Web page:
What Is Random Forest Modeling?
Random forest modeling is the technique used by Richard Berk — working with NIJ-funded researchers Geoffrey Barnes and Jordan
Hyatt — to build the risk prediction tool for Philadelphia's Adult Probation and Parole Department. Random forest modeling
could best be described as hundreds of individual decision trees.
In the simplest statistical terms, here is how it works: Data are organized using a technique called "classification and regression
trees." The computer then runs an algorithm that selects predictors at random and repeats and repeats this process to build
several hundred trees — which then allow the randomly selected predictors to average themselves into a single outcome. In
the case of the Philadelphia tool, this outcome was assignment to one of three risk categories (high, moderate or low) for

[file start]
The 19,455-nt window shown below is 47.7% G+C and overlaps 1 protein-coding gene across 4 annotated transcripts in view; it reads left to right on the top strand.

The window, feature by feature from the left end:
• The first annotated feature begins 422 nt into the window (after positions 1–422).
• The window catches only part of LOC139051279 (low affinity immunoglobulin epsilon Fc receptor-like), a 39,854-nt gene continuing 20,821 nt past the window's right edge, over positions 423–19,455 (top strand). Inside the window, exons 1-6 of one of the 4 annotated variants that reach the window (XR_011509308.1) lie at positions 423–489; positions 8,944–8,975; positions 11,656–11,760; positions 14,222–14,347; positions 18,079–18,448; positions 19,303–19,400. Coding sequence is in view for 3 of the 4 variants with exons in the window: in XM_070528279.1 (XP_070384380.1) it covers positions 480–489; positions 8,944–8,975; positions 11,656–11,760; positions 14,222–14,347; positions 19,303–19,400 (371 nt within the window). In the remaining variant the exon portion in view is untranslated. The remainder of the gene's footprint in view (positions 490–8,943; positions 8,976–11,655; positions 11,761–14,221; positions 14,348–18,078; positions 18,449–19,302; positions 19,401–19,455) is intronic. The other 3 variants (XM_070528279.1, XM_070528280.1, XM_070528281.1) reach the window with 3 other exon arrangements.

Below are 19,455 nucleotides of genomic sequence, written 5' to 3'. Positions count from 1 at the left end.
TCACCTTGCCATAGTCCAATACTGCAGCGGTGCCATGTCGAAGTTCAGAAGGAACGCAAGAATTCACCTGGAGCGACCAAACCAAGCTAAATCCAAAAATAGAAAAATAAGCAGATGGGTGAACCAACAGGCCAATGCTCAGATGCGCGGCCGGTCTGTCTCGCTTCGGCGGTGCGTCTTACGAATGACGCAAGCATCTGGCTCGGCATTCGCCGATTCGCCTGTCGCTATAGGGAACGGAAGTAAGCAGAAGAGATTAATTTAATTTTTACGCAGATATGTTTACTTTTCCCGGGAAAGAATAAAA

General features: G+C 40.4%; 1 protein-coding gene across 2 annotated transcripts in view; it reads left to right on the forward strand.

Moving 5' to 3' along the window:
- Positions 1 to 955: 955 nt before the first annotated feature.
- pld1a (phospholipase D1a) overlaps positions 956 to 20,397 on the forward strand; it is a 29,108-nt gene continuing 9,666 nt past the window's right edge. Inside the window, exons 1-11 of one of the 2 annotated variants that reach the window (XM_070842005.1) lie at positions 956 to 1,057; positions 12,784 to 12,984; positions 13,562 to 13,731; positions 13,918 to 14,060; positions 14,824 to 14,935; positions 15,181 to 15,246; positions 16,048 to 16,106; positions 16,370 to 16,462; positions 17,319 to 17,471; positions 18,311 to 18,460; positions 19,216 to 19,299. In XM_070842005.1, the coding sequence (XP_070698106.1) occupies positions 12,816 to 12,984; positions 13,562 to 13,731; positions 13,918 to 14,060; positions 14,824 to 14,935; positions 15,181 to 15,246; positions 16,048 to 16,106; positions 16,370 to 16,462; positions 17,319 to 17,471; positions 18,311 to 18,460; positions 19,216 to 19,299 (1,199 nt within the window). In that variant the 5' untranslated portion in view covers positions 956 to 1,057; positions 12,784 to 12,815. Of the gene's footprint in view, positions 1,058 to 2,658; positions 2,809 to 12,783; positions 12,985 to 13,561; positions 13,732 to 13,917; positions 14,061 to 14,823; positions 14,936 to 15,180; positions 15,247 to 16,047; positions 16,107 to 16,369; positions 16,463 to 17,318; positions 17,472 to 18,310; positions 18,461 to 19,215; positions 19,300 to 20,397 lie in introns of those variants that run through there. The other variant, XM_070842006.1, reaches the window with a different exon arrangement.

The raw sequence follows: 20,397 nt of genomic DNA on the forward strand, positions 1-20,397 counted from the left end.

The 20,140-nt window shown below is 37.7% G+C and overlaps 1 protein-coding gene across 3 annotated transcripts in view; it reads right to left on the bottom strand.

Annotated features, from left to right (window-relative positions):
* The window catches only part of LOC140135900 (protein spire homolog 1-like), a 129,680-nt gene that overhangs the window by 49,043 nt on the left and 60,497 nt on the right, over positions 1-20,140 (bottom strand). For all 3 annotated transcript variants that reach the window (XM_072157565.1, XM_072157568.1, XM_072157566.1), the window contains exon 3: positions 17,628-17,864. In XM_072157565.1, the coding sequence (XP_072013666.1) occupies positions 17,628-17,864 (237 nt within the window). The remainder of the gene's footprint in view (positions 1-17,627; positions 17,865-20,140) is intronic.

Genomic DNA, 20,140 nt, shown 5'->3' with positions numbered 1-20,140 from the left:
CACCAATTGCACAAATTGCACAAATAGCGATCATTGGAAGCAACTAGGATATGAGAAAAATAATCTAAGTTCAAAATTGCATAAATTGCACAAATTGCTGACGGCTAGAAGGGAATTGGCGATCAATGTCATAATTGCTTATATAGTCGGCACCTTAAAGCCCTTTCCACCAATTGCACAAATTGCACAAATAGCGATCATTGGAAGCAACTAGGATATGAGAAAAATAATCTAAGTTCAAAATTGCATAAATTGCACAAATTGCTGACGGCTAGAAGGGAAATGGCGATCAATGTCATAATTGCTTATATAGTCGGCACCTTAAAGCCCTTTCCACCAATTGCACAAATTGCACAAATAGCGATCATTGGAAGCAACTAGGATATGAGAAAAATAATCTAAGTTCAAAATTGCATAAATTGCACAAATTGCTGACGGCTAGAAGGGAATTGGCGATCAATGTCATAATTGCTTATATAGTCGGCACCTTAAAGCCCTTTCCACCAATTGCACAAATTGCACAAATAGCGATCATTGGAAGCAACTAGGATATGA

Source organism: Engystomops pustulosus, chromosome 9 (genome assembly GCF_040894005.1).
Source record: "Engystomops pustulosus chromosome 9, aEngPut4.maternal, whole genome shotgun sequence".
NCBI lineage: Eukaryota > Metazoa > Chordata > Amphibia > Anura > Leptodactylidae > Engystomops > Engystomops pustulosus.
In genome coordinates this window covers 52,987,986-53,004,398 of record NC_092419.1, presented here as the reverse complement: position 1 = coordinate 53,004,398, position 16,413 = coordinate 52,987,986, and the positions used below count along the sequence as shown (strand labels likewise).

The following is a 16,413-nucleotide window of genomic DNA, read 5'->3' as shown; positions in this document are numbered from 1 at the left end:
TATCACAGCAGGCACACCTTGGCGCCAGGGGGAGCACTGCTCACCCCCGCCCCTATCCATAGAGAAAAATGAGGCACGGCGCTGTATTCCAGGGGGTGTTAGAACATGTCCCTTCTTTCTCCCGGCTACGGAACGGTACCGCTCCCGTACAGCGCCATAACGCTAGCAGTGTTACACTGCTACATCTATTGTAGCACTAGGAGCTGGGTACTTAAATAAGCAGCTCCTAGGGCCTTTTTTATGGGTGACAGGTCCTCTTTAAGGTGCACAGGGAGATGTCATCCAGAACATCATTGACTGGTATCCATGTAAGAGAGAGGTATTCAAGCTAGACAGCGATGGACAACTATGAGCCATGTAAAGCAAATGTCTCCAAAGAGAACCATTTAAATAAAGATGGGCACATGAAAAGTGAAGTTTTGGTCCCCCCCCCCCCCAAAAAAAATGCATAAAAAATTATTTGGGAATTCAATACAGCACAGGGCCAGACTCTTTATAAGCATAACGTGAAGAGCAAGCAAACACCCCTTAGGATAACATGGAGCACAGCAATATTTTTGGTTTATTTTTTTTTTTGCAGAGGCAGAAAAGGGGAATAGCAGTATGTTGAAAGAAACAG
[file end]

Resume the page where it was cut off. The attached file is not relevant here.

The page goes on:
The final NIJ report (pdf, 64 pages) describes random forest modeling — and the fine-tuning that the research partnership went through as they built three iterations
of the risk prediction tool — in much more detail.
Is random forest modeling an improvement over more traditional actuarial prediction analyses? Barnes and Hyatt say yes.
"It allows for the inclusion of a large number of predictors, the use of a variety of data sources, the expansion of assessments
beyond binary outcomes, and taking the costs of different types of forecasting errors into account," Barnes said.
Date Created: February 27, 2013